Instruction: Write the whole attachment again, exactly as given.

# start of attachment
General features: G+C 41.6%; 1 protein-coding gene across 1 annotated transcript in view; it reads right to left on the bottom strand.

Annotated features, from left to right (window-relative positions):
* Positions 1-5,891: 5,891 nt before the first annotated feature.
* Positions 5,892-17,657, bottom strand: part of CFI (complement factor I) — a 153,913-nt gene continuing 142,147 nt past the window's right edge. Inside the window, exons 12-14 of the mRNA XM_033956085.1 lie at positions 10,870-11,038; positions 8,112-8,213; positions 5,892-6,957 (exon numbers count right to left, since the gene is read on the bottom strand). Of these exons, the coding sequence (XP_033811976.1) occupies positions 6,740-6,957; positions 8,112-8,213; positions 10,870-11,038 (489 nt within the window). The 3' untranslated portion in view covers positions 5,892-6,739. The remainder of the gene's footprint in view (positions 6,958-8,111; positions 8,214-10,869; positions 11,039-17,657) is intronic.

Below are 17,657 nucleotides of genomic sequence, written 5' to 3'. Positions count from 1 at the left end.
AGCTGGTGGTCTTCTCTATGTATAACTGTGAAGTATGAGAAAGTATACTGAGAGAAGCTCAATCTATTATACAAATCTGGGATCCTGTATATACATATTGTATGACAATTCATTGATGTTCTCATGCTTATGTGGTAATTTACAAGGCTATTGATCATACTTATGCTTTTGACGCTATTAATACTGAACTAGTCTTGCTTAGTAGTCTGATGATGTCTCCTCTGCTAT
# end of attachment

General features: G+C 41.6%; 1 protein-coding gene across 1 annotated transcript in view; it reads right to left on the bottom strand.

Annotated features, from left to right (window-relative positions):
* Positions 1-5,891: 5,891 nt before the first annotated feature.
* Positions 5,892-17,657, bottom strand: part of CFI (complement factor I) — a 153,913-nt gene continuing 142,147 nt past the window's right edge. Inside the window, exons 12-14 of the mRNA XM_033956085.1 lie at positions 10,870-11,038; positions 8,112-8,213; positions 5,892-6,957 (exon numbers count right to left, since the gene is read on the bottom strand). Of these exons, the coding sequence (XP_033811976.1) occupies positions 6,740-6,957; positions 8,112-8,213; positions 10,870-11,038 (489 nt within the window). The 3' untranslated portion in view covers positions 5,892-6,739. The remainder of the gene's footprint in view (positions 6,958-8,111; positions 8,214-10,869; positions 11,039-17,657) is intronic.

Below are 17,657 nucleotides of genomic sequence, written 5' to 3'. Positions count from 1 at the left end.
AGCTGGTGGTCTTCTCTATGTATAACTGTGAAGTATGAGAAAGTATACTGAGAGAAGCTCAATCTATTATACAAATCTGGGATCCTGTATATACATATTGTATGACAATTCATTGATGTTCTCATGCTTATGTGGTAATTTACAAGGCTATTGATCATACTTATGCTTTTGACGCTATTAATACTGAACTAGTCTTGCTTAGTAGTCTGATGATGTCTCCTCTGCTAT